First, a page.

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Mansbridge: Beyond Adversary Democracy

An interview with Jane Mansbridge in the Harvard Gazette.

GAZETTE: How might we get citizens who are so polarized to listen to one another?

MANSBRIDGE: One proven practice is the technique of citizens’ assemblies or deliberative polls. These are groups of citizens drawn randomly, through a democratic lottery, from a particular population. It could be an entire country, a state, a city, or even a neighborhood, from which you bring together a group of citizens to talk about an issue that is of concern to their community. For this technique to be successful, the group has to be random, meaning that you have to have good representation from everyone, not just the white retirees who don’t have much to do and would love to come to this sort of thing. To get a random group, you ought to able to pay the participants because you want to be able to get the poor, the less educated, and people who, for one reason or another, would not give up a weekend otherwise to come together with other citizens to deliberate about some major issue.

GAZETTE: Have you participated in a citizens’ assembly? What was it like?
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The best possible system of representation and democracy we can imagine

Reddit user subheight640 has a post presenting an uncompromising argument in favor of sortition:

Why randomly choosing people to serve in government may be the best way to select our politicians

So I’m a huge advocate of something known as sortition, where people are randomly selected to serve in a legislature. Unfortunately the typical gut reaction against sortition is bewilderment and skepticism. How could we possibly trust ignorant, stupid, normal people to become our leaders?

Democracy by Lottery

Imagine a Congress that actually looks like America. It’s filled with nurses, farmers, engineers, waitresses, teachers, accountants, pastors, soldiers, stay-at-home-parents, and retirees. They are conservatives, liberals, and moderates from all parts of the country and all walks of life.
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Proposing and disposing in the real world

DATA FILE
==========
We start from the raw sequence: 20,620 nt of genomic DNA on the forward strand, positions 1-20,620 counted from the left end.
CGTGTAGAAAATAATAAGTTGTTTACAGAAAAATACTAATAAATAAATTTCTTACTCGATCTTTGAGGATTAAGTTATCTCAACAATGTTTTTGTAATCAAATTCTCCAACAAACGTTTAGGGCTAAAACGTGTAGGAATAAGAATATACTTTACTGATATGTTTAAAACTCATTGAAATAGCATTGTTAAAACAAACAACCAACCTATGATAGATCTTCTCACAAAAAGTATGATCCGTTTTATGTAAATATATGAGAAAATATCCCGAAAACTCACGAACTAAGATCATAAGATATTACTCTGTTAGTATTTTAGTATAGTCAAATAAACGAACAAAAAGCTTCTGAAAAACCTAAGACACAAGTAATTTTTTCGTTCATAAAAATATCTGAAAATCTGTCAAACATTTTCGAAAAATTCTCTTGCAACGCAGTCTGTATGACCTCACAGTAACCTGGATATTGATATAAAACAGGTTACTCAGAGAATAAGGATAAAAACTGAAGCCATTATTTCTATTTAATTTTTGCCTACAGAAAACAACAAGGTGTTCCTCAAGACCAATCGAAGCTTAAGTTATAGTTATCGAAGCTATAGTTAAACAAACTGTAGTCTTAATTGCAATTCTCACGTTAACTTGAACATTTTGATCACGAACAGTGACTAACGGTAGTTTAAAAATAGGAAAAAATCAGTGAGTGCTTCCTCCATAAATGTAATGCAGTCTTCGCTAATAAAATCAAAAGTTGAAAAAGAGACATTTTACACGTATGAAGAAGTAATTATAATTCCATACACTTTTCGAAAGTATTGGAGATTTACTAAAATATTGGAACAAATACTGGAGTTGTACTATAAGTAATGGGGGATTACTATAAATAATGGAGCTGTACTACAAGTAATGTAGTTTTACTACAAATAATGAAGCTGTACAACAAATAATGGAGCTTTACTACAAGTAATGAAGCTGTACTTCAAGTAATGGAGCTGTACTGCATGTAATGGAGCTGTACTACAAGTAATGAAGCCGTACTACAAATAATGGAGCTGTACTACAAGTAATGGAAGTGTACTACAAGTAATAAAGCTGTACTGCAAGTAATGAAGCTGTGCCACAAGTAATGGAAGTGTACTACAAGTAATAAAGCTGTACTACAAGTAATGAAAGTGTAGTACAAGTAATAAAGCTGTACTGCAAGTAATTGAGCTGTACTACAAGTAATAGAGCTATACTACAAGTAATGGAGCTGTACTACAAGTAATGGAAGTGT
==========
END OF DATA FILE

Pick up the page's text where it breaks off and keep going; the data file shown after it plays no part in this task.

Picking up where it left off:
A flow chart of the citizens’ jury process for determining compulsory third party insurance in the Australian Capital Territory.

Alex Kovner and Keith Sutherland have written some interesting things on the importance of separating the process of proposing policies and that of deciding which ones are implemented. I’ve not thought as much as I clearly should have about this myself, but I’ve certainly noted it as something I should think more about, and as a fertile and possibly indispensable idea in trying to introduce more sortition into our politics.

But, as readers of my posts will know, I’m also keen to leaven theoretical considerations with the question of how we get there. In that regard I’m interested in approaches to this question that are being tried by practitioners in the field, tied as they are to their own practical and political exigencies. So I was interested to read this case study by my friends at of their participation in helping the Australian Capital Territory (ACT) Government solve its problem of how to .

The essence of what happened is in the diagram above, though you need to read the case study to fully understand the way things were done. Of course this isn’t life according to the strict logic that I’ve seen proposed. For instance the proposer and the disposer are the same citizens’ jury. But I still think what was done was an interesting step forward in articulating practical options in seeking to inject more sortition into political decision making. I’ll be interested in what comments it attracts from this highly informed community.